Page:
Grads, don’t make these money mistakes

The national nonprofit credit-counseling agency Take Charge America explains some fiscal flubs young adults should avoid to build a strong financial foundation.

Life after college can overwhelm many graduates, especially if it’s the first time they are handling personal finances outside of a school setting or without the help of family.

“When you’re managing money by yourself for the first time, it’s easy to make mistakes that can derail your financial goals right from the start,” said Michael Sullivan, a personal financial consultant with Take Charge America.

“But taking the time to understand what mistakes to avoid, and why, will set you up to win with money for years to come.”

Sullivan breaks down five money mishaps to avoid:

• Living without a budget. To succeed with money, a budget is a must. Start by tracking your expenses for a month to learn your spending habits. Then, make necessary adjustments to accommodate your habits and goals;

• Not planning for a rainy day. You never know when the unexpected will happen. That’s why the agency recommends saving three to six months of living expenses in an emergency fund. Start with small contributions and increase as your budget allows;

• Opening lots of credit cards. Avoid the temptation to open multiple credit cards you don’t need. One card is enough to build a positive credit history, which plays a role in nearly every life milestone, from buying cars and homes to landing some jobs. Use one card regularly and pay it off in full every month. Avoid fees and interest by not overspending or carrying a balance;

• Putting off retirement savings. Retirement may be a long way off, but that’s to your benefit. The sooner you start saving, the more money you’ll have in retirement. Contribute to your 401(k) or company retirement plan and explore a Roth or Traditional IRA. Save what you can at first, and steadily boost your contributions as your career progresses;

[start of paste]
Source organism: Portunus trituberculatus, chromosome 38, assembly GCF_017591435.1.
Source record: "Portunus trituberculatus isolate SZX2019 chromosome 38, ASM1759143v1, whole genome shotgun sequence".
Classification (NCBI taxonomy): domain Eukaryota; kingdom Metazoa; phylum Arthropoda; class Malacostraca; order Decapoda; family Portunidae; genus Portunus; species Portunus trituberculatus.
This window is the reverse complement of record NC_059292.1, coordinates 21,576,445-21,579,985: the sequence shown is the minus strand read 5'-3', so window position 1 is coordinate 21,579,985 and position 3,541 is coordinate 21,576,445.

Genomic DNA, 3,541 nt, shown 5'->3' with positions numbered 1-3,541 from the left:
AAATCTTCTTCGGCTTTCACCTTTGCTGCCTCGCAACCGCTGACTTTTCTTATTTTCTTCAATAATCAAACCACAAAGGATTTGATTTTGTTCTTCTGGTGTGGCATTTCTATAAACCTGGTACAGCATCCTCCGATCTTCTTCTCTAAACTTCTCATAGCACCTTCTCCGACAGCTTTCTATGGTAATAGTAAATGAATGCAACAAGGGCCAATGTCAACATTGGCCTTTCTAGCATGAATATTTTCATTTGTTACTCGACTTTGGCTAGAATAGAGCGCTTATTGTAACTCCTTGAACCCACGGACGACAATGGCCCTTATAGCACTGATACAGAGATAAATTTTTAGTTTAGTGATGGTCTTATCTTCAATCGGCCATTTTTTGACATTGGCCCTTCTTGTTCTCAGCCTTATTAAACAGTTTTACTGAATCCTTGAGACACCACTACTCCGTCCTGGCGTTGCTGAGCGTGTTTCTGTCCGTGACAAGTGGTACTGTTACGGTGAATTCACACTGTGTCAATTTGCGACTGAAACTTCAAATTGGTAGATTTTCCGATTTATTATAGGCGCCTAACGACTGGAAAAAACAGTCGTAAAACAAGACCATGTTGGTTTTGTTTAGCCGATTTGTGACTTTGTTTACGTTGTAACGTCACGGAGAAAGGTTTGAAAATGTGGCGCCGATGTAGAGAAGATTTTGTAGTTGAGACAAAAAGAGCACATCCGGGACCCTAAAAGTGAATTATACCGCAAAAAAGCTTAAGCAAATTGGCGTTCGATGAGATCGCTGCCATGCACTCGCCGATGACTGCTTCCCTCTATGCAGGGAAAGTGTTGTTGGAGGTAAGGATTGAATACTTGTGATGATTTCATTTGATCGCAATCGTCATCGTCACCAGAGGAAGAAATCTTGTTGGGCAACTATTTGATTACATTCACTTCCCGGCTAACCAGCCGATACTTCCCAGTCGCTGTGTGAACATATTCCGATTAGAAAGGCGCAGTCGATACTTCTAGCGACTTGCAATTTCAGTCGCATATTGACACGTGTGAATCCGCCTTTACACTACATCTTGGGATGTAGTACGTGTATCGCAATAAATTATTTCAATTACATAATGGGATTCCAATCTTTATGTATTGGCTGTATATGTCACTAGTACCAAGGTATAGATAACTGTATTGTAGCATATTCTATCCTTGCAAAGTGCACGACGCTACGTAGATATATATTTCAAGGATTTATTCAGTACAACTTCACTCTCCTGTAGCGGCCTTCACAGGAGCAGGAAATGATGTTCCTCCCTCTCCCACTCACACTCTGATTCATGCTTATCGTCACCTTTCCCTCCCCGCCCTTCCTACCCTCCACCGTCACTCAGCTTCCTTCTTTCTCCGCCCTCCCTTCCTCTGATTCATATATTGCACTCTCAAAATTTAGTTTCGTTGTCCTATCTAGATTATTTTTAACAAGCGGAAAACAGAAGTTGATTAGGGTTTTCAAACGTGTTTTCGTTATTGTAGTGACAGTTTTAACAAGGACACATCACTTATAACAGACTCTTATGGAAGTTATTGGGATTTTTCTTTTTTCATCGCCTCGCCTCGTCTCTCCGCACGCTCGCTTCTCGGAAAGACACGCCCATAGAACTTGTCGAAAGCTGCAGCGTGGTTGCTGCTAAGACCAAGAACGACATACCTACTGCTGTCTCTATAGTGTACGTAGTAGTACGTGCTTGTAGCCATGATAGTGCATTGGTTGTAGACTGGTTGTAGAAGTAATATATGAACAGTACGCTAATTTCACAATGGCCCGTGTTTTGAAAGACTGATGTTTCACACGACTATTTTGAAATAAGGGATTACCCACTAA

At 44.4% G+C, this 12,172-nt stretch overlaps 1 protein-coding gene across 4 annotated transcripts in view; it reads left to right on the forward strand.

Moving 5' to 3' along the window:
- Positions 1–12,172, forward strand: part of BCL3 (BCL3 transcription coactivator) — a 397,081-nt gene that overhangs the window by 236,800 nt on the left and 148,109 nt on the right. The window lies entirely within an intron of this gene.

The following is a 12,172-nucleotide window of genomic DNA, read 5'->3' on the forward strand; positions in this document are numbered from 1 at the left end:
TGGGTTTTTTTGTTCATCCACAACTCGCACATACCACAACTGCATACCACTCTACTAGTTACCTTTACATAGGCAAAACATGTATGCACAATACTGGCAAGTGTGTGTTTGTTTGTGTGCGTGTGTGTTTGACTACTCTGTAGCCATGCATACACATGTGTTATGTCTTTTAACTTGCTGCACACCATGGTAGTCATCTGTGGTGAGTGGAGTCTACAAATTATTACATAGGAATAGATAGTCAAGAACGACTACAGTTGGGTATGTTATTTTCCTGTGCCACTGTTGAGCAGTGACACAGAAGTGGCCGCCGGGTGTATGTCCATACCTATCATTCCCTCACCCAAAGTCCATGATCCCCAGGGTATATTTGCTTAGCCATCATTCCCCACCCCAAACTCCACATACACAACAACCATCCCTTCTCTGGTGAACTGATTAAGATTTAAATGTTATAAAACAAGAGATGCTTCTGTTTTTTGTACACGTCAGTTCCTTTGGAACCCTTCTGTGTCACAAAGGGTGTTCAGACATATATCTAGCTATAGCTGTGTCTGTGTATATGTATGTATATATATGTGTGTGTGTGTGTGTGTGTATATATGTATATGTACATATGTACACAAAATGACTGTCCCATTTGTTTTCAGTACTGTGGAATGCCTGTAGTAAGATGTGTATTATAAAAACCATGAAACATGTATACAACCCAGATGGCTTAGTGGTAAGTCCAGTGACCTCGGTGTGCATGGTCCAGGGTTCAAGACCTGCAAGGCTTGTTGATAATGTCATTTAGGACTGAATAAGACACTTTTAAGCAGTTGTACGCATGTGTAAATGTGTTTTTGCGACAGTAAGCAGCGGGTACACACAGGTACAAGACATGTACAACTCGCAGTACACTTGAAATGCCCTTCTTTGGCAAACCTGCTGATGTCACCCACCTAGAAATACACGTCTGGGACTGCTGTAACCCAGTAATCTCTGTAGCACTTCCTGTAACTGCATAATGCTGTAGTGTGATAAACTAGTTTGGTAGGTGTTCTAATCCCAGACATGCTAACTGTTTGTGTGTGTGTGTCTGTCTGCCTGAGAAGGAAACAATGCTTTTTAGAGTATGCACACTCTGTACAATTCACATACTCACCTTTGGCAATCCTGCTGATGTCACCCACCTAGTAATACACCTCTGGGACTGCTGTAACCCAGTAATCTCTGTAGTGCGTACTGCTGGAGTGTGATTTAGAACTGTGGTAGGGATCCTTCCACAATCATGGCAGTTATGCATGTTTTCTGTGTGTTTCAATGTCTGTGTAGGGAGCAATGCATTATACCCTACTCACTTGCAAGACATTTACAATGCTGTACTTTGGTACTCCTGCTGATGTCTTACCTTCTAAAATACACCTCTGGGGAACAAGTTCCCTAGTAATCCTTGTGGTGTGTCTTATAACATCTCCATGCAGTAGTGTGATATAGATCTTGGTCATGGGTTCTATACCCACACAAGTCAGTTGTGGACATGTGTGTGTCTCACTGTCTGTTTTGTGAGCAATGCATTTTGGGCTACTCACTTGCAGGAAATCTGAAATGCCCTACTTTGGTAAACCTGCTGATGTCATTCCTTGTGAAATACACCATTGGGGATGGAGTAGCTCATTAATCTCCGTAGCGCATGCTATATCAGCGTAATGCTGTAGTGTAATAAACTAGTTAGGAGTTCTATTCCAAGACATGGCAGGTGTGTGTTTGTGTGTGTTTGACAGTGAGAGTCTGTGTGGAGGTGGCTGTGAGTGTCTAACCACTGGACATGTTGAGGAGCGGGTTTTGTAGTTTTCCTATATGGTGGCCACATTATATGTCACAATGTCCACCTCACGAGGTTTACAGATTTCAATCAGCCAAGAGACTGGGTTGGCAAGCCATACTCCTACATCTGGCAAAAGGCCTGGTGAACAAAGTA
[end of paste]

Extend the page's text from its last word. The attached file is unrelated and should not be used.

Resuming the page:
• Neglecting your student loans. As a new grad, you have a six-month grace period before you must start repaying federal student loans. Even with the temporary payment reprieve, you still must select a repayment plan. If you don’t, you’re automatically enrolled in the Standard Plan, which requires fixed payments over 10 years. That may not be the best option depending on your situation. If you’re overwhelmed, contacting an experienced student loan counselor can help.

For more financial tips, visit Take Charge America’s Financial Education Center,, or call 1-866-987-2008.


Michael Sullivan is a personal financial consultant with Take Charge America. Take Charge America, Inc. was founded in 1987, and is a nonprofit agency offering financial education and counseling services including credit counseling, debt management, student-loan counseling, housing counseling and bankruptcy counseling. It has helped more than 2 million consumers nationwide manage their personal finances and debts.

  1. YuCalJoe May 18, 2021 8:46 am Reply

    Well said! There is honor and self respect for working and supporting yourself and family. You can also help those in “need”, and pray for those who are in “want”. When I was about to graduate high school, my football coach who also knew about financial planning told me “I want you to see who is going to take care of you financially in the future.” He then gave me a mirror. So true!

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